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I'm typing this out on the iPad, just in case, but I have been feeling a little better the last two days.

As I say, for some reason being at the computer is causing problems for me, while working at the iPad seems to be okay. 

I have had a couple serious attacks of vertigo in the last several weeks, and I knew I needed to take my physical condition seriously. 

Thursday, January 3rd I had a bad attack of vertigo while I was making a pastoral visit to a funeral home. I had spent the morning typing up the funeral service I had planned for that Friday. I went to the funeral home to spend some time with the family, and give them an overview of the service.

The dizziness hit hard as I walked in the door. It was a severe attack. It lasted for several hours. In stead of giving support to the family, they ended up giving support to me — plus, it must have raised questions for them about whether I was physically able to conduct the funeral service the next day. 

I was diagnosed with
Meniere’s Disease long ago — around 1993, during the time I was pastoring the Horton Bay United Methodist Church. I had several severe attacks of vertigo — including one that put me in the hospital overnight (the impulse to vomit couldn't be controlled) — but these all happened at home. And, the last attack I had while living there (the one that sent me to the hospital), was the last vertigo attack I had for many, many years. 

It started happening again shortly after I formally retired from the United Methodist ministry.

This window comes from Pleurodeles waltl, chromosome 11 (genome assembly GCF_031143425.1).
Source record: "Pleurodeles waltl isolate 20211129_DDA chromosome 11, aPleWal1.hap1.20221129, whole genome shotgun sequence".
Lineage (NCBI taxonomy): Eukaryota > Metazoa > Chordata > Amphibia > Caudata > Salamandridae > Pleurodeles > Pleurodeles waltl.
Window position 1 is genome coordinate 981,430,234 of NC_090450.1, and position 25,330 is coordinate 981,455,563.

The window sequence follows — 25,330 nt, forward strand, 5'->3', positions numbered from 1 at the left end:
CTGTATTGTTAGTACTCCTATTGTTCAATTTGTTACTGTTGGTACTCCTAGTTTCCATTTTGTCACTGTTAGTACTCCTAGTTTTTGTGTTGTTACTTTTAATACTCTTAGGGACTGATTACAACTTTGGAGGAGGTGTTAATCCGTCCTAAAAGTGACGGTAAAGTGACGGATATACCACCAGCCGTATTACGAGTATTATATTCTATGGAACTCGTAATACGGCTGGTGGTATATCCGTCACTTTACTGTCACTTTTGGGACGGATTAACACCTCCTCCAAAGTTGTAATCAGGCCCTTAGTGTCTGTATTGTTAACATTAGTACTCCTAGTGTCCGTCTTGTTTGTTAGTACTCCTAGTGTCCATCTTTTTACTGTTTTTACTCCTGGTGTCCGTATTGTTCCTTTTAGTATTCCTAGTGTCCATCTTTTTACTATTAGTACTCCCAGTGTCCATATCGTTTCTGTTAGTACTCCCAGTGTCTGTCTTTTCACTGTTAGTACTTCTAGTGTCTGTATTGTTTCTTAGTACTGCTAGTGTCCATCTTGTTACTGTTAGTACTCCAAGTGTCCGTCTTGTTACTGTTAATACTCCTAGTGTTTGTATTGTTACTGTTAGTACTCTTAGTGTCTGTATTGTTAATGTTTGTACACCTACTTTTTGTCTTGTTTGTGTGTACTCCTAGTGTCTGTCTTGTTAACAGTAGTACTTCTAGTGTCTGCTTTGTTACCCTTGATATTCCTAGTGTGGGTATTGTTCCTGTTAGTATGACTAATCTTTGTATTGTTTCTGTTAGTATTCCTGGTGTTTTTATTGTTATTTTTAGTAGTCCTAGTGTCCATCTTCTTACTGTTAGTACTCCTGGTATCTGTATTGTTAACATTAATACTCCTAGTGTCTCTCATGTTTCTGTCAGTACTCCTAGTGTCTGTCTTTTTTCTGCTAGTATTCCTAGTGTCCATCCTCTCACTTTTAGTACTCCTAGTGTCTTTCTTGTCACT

The attack at the funeral home is the first time it's ever happened in a public place. That was extremely disturbing and embarrassing. 

Then, on the Thursday after that, I posted some reflections on Psalm 115: 8, 9. These were composed at the computer. Ideas seemed to be flowing, and I wanted to get it down.

 I paid dearly for that. The next day I had an attack of vertigo while driving the car. Fortunately, there was a gas station near by — I pulled off there and called my wife, who came and got me. That has never happened to me before, and it was even more frightening. 

Maybe I need to say something here about what vertigo is — at least, what it is in my case. It means the world is spinning. It is like the effect of those old fashioned Merry-go-rounds. When you get off, the world is spinning. If you do it enough, you will get sick and nauseous. That is it — but without the Merry-go-round. All sense of balance is lost and the world seems to be spinning. This brings on nausea and vomiting. An attack will last several hours. It is completely debilitating. 

So, the attack that occurred while driving was the most disturbing of all. I could easily have had a car accident — I mean, I could have caused one.

So, I've been laying low. My body seems to be fighting off some sort of infection — or several of them — and I need to get over it. 

The last two days I seem to be quite a bit better, but I'm still being careful. Sunday I am preaching, so I need to well enough by then to do that. 

While I haven't been on the computer, I have been doing some reading — both on the iPad and from those old fashioned printed, bound things. So, I've made good use of the time. 

I don't know what I'm learning through this experience — except my own helplessness. Sometimes there are things you can't control or master. 

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